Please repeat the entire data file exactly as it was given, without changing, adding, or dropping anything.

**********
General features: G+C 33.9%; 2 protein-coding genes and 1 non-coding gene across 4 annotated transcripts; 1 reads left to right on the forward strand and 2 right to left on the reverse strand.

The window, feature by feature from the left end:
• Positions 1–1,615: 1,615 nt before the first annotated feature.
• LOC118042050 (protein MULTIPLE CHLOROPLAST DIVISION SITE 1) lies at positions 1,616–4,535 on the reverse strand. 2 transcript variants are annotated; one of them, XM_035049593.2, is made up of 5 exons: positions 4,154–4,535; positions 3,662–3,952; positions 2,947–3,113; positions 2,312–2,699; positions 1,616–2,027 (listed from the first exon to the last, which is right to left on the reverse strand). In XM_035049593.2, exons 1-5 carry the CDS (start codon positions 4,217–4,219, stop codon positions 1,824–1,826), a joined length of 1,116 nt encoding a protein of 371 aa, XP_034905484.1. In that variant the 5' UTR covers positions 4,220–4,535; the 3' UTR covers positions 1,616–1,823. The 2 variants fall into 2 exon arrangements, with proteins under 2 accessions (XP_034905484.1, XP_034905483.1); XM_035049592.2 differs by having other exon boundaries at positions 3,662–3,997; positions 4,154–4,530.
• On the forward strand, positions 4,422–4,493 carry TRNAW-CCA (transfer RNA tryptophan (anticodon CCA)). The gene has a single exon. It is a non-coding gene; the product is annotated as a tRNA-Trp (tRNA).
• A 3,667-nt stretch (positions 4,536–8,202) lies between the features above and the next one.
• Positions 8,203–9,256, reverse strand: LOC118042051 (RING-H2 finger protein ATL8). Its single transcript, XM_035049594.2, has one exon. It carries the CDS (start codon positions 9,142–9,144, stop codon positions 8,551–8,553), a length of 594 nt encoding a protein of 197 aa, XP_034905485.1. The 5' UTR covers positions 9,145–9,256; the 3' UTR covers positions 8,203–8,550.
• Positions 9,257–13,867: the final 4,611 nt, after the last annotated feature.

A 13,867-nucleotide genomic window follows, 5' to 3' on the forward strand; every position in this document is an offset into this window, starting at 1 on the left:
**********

General features: G+C 33.9%; 2 protein-coding genes and 1 non-coding gene across 4 annotated transcripts; 1 reads left to right on the forward strand and 2 right to left on the reverse strand.

The window, feature by feature from the left end:
• Positions 1–1,615: 1,615 nt before the first annotated feature.
• LOC118042050 (protein MULTIPLE CHLOROPLAST DIVISION SITE 1) lies at positions 1,616–4,535 on the reverse strand. 2 transcript variants are annotated; one of them, XM_035049593.2, is made up of 5 exons: positions 4,154–4,535; positions 3,662–3,952; positions 2,947–3,113; positions 2,312–2,699; positions 1,616–2,027 (listed from the first exon to the last, which is right to left on the reverse strand). In XM_035049593.2, exons 1-5 carry the CDS (start codon positions 4,217–4,219, stop codon positions 1,824–1,826), a joined length of 1,116 nt encoding a protein of 371 aa, XP_034905484.1. In that variant the 5' UTR covers positions 4,220–4,535; the 3' UTR covers positions 1,616–1,823. The 2 variants fall into 2 exon arrangements, with proteins under 2 accessions (XP_034905484.1, XP_034905483.1); XM_035049592.2 differs by having other exon boundaries at positions 3,662–3,997; positions 4,154–4,530.
• On the forward strand, positions 4,422–4,493 carry TRNAW-CCA (transfer RNA tryptophan (anticodon CCA)). The gene has a single exon. It is a non-coding gene; the product is annotated as a tRNA-Trp (tRNA).
• A 3,667-nt stretch (positions 4,536–8,202) lies between the features above and the next one.
• Positions 8,203–9,256, reverse strand: LOC118042051 (RING-H2 finger protein ATL8). Its single transcript, XM_035049594.2, has one exon. It carries the CDS (start codon positions 9,142–9,144, stop codon positions 8,551–8,553), a length of 594 nt encoding a protein of 197 aa, XP_034905485.1. The 5' UTR covers positions 9,145–9,256; the 3' UTR covers positions 8,203–8,550.
• Positions 9,257–13,867: the final 4,611 nt, after the last annotated feature.

A 13,867-nucleotide genomic window follows, 5' to 3' on the forward strand; every position in this document is an offset into this window, starting at 1 on the left: